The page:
Photo/Illutration Shigeru Yokota with his daughter Megumi, second from left, and her brothers. The photo was taken around 1972 by Sakie Yokota during a family trip in Hiroshima prefecture. (Provided by Sakie Yokota)

When she was a little girl, Megumi Yokota got lost in a department store, and the store paged her parents on the PA system.

They came running to collect her. To their surprise and relief, Megumi was having a great time, loving the ribbon that a kind floor saleswoman had tied in her hair. And she said to her parents, "Dad and Mum, where did you get lost?"

In 1977, 13-year-old Megumi was abducted on her way home from school in the city of Niigata.

On the night she went missing, her father, Shigeru, went to her school and looked in every toilet cubicle. Then, suspecting she might have been involved in a hit-and-run, he went on his hands and knees to search for a tire mark along the route she usually took to and from school. 

Shigeru had turned 45 the day before. For his birthday present, Megumi had given him a comb, saying, "It's time for you to start looking spiffy."

This was her affectionate way of reminding him that he needed to be more mindful of his personal appearance, and her sweetness touched him deeply.

From that day on, he never went anywhere without that comb.

After devoting four decades of his life to searching for his missing daughter and praying for her safe return, Shigeru died on June 5. He was 87.

I will never forget a news conference he gave in the winter of 2004.

The Japanese government had just determined through DNA tests that, contrary to Pyongyang's claim, ashes returned from North Korea were not Megumi's.

"With profound anger, I protest against this fabrication of ashes," a grim-faced Shigeru said as he forced out his words in a low voice. There was no mistaking the sheer depth of the suffering he was being forced to endure.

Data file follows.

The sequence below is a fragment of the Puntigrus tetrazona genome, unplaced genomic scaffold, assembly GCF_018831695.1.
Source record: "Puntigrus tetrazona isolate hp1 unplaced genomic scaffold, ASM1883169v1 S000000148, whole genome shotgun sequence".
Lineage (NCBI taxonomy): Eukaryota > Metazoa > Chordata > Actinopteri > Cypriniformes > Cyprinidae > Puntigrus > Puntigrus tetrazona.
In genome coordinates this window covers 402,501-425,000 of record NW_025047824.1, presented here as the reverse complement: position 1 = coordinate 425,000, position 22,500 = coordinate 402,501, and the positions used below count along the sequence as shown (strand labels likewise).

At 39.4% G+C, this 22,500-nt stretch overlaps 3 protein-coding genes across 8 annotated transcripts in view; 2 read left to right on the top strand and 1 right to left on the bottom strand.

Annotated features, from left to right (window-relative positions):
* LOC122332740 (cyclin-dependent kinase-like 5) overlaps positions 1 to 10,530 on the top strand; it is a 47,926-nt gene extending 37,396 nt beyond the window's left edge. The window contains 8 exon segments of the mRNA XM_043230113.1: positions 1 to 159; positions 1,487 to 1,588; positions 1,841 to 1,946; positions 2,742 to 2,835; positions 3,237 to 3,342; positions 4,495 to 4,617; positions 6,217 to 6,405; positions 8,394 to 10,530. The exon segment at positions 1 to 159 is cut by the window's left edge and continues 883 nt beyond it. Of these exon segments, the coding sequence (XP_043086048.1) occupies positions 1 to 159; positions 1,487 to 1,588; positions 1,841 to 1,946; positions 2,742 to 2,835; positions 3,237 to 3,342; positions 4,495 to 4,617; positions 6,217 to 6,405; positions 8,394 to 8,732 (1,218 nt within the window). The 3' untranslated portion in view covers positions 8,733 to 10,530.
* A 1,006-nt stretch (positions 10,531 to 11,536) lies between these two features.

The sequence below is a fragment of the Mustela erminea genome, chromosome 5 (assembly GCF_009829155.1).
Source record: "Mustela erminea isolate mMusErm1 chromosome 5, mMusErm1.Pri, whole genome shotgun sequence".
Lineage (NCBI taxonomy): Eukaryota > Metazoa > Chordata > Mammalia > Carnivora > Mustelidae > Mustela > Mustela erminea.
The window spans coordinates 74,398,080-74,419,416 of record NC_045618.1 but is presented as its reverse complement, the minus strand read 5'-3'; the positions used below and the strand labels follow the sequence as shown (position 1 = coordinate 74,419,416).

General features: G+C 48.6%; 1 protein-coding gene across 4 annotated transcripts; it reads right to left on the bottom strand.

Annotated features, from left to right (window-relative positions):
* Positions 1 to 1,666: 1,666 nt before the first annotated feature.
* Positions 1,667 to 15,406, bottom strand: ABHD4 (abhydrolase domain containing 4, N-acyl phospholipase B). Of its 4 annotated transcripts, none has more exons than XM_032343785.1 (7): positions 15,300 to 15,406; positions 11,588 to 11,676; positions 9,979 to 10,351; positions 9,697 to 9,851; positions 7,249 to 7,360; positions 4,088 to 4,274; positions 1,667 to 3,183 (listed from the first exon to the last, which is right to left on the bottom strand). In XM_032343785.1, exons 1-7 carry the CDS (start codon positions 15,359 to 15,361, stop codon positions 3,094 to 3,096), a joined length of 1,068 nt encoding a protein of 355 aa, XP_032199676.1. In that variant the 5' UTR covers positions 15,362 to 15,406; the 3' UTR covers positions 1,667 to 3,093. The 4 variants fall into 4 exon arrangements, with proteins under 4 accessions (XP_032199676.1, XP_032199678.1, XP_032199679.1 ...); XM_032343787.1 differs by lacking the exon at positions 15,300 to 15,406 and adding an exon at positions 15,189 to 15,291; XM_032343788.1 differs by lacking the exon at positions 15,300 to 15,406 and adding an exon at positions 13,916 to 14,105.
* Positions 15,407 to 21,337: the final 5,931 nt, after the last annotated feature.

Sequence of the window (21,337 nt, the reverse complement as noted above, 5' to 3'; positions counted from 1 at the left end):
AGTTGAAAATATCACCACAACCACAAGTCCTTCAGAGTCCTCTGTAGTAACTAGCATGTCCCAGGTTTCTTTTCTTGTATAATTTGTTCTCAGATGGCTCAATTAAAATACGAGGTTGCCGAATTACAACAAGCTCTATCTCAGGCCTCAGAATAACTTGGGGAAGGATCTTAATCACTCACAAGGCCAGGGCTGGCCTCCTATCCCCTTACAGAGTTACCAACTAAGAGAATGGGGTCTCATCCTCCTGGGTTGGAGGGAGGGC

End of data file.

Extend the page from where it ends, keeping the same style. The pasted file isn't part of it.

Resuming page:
The news of his death prompted me to open a book that is filled with memories of Megumi.

One photo shows Megumi riding a tricycle. In another. she is staring at a giraffe. And there are snapshots of Megumi with her twin little brothers whom she adored. Her mother, Sakie, also appears in many pictures.

But the book contains only one photo of Shigeru. Cuddling an infant Megumi, he is smiling shyly at the camera.

Ever mild-mannered around people, Shigeru refused to ever present himself as a tragic hero.

The years he was allowed to live with his daughter were short. But he more than made up for the brevity with his genuine love and caring. He was the very best father any daughter could wish for.

--The Asahi Shimbun, June 6

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Vox Populi, Vox Dei is a popular daily column that takes up a wide range of topics, including culture, arts and social trends and developments. Written by veteran Asahi Shimbun writers, the column provides useful perspectives on and insights into contemporary Japan and its culture.